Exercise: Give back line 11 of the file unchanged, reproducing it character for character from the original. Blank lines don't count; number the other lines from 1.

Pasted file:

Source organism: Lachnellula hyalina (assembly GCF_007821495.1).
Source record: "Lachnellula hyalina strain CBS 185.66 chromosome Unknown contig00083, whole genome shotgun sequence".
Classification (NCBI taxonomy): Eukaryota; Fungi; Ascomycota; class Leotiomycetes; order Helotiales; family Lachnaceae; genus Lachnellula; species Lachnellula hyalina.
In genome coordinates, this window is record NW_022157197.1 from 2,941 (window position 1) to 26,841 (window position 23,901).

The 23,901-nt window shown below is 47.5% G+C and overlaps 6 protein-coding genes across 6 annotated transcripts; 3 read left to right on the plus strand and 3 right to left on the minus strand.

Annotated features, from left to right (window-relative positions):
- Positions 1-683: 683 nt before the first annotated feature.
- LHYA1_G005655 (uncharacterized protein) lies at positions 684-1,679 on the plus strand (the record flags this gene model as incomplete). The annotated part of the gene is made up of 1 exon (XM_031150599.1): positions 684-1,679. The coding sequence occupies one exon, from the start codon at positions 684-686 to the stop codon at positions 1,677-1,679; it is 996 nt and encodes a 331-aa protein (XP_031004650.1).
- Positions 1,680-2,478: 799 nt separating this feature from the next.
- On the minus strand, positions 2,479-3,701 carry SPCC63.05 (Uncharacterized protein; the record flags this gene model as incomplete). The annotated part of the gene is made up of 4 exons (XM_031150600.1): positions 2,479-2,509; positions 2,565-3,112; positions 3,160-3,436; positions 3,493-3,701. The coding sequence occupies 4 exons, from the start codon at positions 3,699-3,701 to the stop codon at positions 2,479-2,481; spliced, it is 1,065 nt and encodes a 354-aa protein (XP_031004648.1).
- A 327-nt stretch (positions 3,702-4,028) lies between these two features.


- A 327-nt stretch (positions 3,702-4,028) lies between these two features.